Four reasons to get ready for GDPR
Big changes are afoot in data protection. Chances are you’ve heard of the EU’s General Data Protection Regulation (GDPR), due ...Read more
Like most of us, a few weeks ago you probably made some heartfelt promises about making changes in the coming year, and like most of us, you have probably abandoned a few of them already.
OK, first off let me say that I am not a cynic or being generally grumpy about the idea of New Year’s resolutions. I actually think they can really be very useful. If nothing else at the turn of the year we tend to take the time to really look at our lives and decide what we want to improve. There is absolutely nothing wrong with this.
My problem with resolutions is that sticking to them is not always the right thing to do. It is easy sitting around the table in front of a huge meal on New Year’s day to make big promises about a healthy walk every day or taking our own packed lunch to work full of healthy contributions to our five a day. At the end of January with the rain battering against the windows, the wind rattling, with a heavy cold threatening to knock you off your feet, or the morning you oversleep and need to rush to an early meeting, our promises tend to seem less practical.
You know what? Don’t beat yourself up about it. You are not actually abandoning your resolutions you are just adjusting them to match the circumstances. Going out in the freezing cold when you are not feeling well is not a good idea and if you don’t have time to make lunch then you can’t make it.
My point here is that resolutions to improve ourselves are usually linked to a bigger goal. In my fictional (honestly) example above, these are the desire to be a little healthier and eat well. Not going out in the winter weather or making sure you have lunch even if it’s not homemade are still part of the same process.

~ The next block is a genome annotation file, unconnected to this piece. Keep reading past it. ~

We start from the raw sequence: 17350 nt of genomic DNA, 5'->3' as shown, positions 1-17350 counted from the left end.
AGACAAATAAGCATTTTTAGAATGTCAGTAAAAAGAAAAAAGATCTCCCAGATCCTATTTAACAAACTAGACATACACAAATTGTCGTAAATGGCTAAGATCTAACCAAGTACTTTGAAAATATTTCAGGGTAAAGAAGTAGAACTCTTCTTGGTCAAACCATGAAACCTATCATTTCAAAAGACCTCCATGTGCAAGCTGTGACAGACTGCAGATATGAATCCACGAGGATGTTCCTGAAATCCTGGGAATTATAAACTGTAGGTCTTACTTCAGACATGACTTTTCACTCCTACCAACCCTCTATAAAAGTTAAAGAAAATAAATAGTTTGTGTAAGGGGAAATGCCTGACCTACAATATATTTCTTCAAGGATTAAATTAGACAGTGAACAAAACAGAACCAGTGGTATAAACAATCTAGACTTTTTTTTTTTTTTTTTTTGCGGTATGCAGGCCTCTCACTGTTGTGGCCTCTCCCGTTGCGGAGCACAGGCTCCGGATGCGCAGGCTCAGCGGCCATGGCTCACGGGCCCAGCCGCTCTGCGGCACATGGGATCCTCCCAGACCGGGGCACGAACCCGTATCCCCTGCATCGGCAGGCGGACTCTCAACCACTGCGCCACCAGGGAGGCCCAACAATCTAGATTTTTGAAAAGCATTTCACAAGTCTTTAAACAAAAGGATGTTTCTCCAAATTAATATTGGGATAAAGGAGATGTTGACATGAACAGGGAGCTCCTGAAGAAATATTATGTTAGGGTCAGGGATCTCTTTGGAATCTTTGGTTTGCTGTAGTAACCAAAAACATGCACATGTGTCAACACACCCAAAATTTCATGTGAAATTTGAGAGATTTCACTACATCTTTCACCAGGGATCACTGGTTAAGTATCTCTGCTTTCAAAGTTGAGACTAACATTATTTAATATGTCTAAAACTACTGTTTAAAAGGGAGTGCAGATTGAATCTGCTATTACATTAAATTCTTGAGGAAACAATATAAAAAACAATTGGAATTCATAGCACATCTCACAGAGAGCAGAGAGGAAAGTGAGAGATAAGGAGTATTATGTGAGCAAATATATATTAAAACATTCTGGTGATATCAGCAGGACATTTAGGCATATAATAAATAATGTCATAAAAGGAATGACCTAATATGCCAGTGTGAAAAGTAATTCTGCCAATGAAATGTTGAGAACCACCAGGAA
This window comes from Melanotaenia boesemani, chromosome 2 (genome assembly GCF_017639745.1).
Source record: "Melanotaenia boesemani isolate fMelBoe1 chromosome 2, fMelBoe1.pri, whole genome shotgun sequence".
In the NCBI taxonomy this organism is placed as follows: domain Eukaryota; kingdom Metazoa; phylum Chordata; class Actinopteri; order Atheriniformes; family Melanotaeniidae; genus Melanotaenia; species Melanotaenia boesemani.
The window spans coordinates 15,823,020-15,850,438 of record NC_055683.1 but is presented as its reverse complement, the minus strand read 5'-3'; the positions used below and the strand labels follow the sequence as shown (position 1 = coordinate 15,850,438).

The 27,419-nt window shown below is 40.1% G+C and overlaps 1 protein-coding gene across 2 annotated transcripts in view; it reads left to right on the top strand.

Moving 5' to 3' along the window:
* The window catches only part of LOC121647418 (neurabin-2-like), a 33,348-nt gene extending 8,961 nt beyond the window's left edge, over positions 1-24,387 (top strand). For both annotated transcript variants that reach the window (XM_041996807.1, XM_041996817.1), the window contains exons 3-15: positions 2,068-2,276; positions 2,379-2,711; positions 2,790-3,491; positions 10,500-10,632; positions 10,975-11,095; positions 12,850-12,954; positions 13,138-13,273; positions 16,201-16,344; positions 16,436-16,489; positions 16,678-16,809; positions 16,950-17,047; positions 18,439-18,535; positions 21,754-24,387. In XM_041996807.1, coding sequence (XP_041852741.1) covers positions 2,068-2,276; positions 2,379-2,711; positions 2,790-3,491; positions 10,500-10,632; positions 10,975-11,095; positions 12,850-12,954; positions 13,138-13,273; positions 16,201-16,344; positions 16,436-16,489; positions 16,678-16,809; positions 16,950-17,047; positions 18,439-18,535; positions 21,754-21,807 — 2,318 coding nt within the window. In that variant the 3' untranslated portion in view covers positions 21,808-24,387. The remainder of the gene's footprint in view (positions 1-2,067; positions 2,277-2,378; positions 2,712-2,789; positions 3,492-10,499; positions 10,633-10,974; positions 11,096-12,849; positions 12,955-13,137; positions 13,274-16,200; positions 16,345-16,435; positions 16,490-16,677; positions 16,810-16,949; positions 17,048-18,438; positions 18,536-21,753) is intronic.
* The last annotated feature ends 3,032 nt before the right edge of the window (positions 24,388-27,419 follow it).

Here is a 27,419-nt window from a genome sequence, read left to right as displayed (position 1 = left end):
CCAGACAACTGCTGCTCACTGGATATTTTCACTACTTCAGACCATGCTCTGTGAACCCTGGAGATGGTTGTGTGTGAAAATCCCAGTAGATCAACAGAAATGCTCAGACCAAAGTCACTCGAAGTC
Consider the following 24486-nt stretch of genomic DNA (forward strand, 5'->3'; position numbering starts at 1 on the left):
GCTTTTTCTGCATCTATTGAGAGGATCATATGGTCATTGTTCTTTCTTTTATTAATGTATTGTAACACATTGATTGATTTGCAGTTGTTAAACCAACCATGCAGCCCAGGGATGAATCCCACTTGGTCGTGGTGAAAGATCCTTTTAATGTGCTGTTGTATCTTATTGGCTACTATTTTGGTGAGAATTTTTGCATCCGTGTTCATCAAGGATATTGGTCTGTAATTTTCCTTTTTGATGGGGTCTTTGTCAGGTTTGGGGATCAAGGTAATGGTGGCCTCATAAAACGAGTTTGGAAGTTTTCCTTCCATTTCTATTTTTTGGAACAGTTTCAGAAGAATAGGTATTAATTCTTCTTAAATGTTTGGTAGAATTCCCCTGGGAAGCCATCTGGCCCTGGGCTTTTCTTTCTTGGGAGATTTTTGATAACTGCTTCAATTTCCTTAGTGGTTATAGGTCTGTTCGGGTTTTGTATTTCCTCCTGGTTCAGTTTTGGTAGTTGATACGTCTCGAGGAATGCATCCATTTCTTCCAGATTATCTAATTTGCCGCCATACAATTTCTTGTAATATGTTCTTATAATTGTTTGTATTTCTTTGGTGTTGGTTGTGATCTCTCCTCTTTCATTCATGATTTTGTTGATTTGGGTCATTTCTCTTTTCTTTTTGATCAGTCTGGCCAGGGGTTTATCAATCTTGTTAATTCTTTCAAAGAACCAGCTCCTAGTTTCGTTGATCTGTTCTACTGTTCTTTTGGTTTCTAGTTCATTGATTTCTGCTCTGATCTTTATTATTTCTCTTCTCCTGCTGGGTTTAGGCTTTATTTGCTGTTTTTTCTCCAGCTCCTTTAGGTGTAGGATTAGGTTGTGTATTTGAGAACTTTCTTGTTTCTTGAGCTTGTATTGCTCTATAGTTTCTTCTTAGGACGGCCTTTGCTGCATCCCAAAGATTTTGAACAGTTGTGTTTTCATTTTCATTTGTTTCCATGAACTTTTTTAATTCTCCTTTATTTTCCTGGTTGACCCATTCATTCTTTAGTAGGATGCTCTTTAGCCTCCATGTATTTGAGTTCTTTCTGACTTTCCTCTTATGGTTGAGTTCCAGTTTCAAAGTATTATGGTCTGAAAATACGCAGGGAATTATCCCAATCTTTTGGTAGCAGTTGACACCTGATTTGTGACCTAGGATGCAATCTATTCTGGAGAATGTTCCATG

Flexibility and adaptability have to be built into how we do things, or we leave ourselves open to doing the wrong thing while trying to do right.
So why are New Year’s resolutions on my mind at the moment? Well, it’s because they reflect how we need to work here at Back Office Support Services. We are all about process, and we are all about hitting the mark, and our commitment to the service we offer our clients. These are our resolutions, and we stick to them.
Unless they need changing because the circumstances surrounding them change.
As much as you have the right to expect us to manage, for example, your payroll or auto-enrolment with the strictest commitment to our resolution of service, you also have every right to expect us to adapt to new legislation and working practices as they occur. It is all part of the service we offer that we keep you up to date with requirements and advise you of the best options. If we stuck to our initial practices without reacting to new developments, we would have real problems.
So, as long as you are keeping to the principle, maybe don’t be too hard on yourself if those promises you made have changed slightly. It is probably for quite reasonable reason and absolutely necessary due to the prevailing circumstances. The important thing is to do what is right to achieve your aims.